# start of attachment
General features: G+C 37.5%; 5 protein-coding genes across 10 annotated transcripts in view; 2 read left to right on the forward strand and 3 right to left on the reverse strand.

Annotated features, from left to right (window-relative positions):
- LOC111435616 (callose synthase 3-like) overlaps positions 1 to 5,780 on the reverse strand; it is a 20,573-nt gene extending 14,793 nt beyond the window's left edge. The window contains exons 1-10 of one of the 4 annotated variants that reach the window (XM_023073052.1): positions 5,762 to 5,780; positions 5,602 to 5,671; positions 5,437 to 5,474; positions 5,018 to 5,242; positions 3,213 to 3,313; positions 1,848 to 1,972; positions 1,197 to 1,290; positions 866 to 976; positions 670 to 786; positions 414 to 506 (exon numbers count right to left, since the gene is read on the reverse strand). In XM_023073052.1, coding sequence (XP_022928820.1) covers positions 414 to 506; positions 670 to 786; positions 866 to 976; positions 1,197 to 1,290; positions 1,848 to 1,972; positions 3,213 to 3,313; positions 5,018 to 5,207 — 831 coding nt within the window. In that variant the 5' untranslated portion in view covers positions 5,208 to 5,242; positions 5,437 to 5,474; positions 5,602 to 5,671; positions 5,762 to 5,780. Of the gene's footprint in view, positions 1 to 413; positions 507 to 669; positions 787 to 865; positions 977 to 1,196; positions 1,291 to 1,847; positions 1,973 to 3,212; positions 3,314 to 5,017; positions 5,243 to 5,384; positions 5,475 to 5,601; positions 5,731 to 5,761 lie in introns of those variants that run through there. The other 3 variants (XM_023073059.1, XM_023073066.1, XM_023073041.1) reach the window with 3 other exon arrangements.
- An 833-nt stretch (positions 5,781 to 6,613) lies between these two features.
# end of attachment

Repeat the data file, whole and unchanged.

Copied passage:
General features: G+C 37.5%; 5 protein-coding genes across 10 annotated transcripts in view; 2 read left to right on the forward strand and 3 right to left on the reverse strand.

Annotated features, from left to right (window-relative positions):
- LOC111435616 (callose synthase 3-like) overlaps positions 1 to 5,780 on the reverse strand; it is a 20,573-nt gene extending 14,793 nt beyond the window's left edge. The window contains exons 1-10 of one of the 4 annotated variants that reach the window (XM_023073052.1): positions 5,762 to 5,780; positions 5,602 to 5,671; positions 5,437 to 5,474; positions 5,018 to 5,242; positions 3,213 to 3,313; positions 1,848 to 1,972; positions 1,197 to 1,290; positions 866 to 976; positions 670 to 786; positions 414 to 506 (exon numbers count right to left, since the gene is read on the reverse strand). In XM_023073052.1, coding sequence (XP_022928820.1) covers positions 414 to 506; positions 670 to 786; positions 866 to 976; positions 1,197 to 1,290; positions 1,848 to 1,972; positions 3,213 to 3,313; positions 5,018 to 5,207 — 831 coding nt within the window. In that variant the 5' untranslated portion in view covers positions 5,208 to 5,242; positions 5,437 to 5,474; positions 5,602 to 5,671; positions 5,762 to 5,780. Of the gene's footprint in view, positions 1 to 413; positions 507 to 669; positions 787 to 865; positions 977 to 1,196; positions 1,291 to 1,847; positions 1,973 to 3,212; positions 3,314 to 5,017; positions 5,243 to 5,384; positions 5,475 to 5,601; positions 5,731 to 5,761 lie in introns of those variants that run through there. The other 3 variants (XM_023073059.1, XM_023073066.1, XM_023073041.1) reach the window with 3 other exon arrangements.
- An 833-nt stretch (positions 5,781 to 6,613) lies between these two features.